Do you have someone you have trouble forgiving? Is there some slight or injury done to you by another that you nurture some resentment about? If the answer to those is yes, you are not alone.
Forgiveness (a subject about which I’ve written before) is something that is often difficult for us. Yet is is something that is asked of us as Christians. In the Lord’s Prayer, we pray, “Forgive us our trespasses as we forgive those who trespass against us.” When Jesus gives instruction for forgiveness, Peter asks how many times he should forgive his brother, Jesus’ response is seventy times seven.
I just read a homily by Oscar Romero that offers a useful lesson on this subject. Romero was preaching at the funeral celebration of Father Alfonso Navarro Oviedo, who was assassinated in the church where he was pastor. It was no isolated occurrence for Romero to be preaching at the mass of someone assassinated in El Salvador; just the previous day he presided over another one.
He began his homily with a story that he called a legend that became reality in their midst.
There is a story about a caravan that was traveling through the desert and being guided by a Bedouin. They had become desperate and thirsty and were searching for water in the mirages of the desert. Their guide said: Not there, over there. He had spoken these words so many times that the members of the caravan became frustrated, took out a gun and shot the guide. As the guide was dying, he extended his hand one last time: Not there, over there. He died pointing the way.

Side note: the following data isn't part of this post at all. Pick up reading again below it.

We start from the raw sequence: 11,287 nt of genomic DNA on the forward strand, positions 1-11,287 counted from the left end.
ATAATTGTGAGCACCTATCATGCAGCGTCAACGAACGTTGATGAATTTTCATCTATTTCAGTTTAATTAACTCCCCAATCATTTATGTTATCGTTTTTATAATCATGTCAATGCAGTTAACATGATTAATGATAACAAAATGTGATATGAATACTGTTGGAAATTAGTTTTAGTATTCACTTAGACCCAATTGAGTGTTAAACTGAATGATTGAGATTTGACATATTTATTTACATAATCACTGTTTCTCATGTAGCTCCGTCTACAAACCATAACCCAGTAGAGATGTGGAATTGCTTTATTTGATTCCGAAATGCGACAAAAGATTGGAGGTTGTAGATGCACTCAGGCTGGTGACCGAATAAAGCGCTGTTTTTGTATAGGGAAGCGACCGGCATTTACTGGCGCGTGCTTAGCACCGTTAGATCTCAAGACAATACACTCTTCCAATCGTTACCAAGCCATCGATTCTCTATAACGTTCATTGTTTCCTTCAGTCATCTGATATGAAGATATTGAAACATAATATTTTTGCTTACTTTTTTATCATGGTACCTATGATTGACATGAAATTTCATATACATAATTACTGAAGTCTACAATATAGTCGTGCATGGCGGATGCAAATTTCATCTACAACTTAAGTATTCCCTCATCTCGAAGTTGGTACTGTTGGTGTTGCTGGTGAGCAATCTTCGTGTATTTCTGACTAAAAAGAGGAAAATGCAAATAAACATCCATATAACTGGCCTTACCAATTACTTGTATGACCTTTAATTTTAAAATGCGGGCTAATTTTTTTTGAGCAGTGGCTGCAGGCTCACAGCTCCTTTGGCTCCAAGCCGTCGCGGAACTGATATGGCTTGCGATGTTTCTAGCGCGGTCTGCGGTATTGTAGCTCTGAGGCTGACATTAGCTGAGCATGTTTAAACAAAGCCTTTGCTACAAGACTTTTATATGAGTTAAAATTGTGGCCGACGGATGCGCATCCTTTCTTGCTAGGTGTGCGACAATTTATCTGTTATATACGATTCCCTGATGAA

Even after they took an act that would mean his death, the Bedouin was still able to care about the wellbeing of his charges. Likewise the priest at whose funeral Romero was preaching, Father Navarro “died forgiving those who shot him.” Sharing the testimony of the woman who cared for the priest as he lay dying, Romero said
She asked him what hurt, and Father responded: I have no pain except the forgiveness that I want to give my assassins and to those who shot me and the only sorrow I have is sorrow for my sins. May the Lord forgive me! Then he began to pray.
Could I die with forgiveness on my lips if someone brought about my death? I want to say yes, but the more honest answer is probably, I hope so. But if Father Navarro was able to forgive those who killed him, is it really asking too much for us to forgive those who have done far less to us?